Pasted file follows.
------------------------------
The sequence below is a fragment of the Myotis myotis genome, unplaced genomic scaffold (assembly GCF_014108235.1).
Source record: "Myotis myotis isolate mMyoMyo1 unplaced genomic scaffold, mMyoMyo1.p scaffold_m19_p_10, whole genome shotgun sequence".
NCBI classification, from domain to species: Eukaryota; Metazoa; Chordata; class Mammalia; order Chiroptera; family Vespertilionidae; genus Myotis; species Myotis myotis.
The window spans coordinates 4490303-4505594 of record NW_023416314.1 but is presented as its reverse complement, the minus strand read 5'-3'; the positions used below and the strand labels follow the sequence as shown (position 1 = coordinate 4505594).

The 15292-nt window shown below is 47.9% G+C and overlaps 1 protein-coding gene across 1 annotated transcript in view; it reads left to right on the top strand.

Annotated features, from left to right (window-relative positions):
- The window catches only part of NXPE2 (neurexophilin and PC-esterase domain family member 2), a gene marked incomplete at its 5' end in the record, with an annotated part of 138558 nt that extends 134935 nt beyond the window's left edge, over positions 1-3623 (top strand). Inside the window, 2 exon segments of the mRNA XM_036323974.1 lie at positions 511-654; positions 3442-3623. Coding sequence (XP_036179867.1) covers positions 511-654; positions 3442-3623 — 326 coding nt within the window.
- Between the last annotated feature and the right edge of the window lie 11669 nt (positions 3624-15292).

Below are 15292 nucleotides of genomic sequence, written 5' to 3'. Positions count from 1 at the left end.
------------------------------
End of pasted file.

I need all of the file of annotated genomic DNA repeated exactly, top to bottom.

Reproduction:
The sequence below is a fragment of the Myotis myotis genome, unplaced genomic scaffold (assembly GCF_014108235.1).
Source record: "Myotis myotis isolate mMyoMyo1 unplaced genomic scaffold, mMyoMyo1.p scaffold_m19_p_10, whole genome shotgun sequence".
NCBI classification, from domain to species: Eukaryota; Metazoa; Chordata; class Mammalia; order Chiroptera; family Vespertilionidae; genus Myotis; species Myotis myotis.
The window spans coordinates 4490303-4505594 of record NW_023416314.1 but is presented as its reverse complement, the minus strand read 5'-3'; the positions used below and the strand labels follow the sequence as shown (position 1 = coordinate 4505594).

The 15292-nt window shown below is 47.9% G+C and overlaps 1 protein-coding gene across 1 annotated transcript in view; it reads left to right on the top strand.

Annotated features, from left to right (window-relative positions):
- The window catches only part of NXPE2 (neurexophilin and PC-esterase domain family member 2), a gene marked incomplete at its 5' end in the record, with an annotated part of 138558 nt that extends 134935 nt beyond the window's left edge, over positions 1-3623 (top strand). Inside the window, 2 exon segments of the mRNA XM_036323974.1 lie at positions 511-654; positions 3442-3623. Coding sequence (XP_036179867.1) covers positions 511-654; positions 3442-3623 — 326 coding nt within the window.
- Between the last annotated feature and the right edge of the window lie 11669 nt (positions 3624-15292).

Below are 15292 nucleotides of genomic sequence, written 5' to 3'. Positions count from 1 at the left end.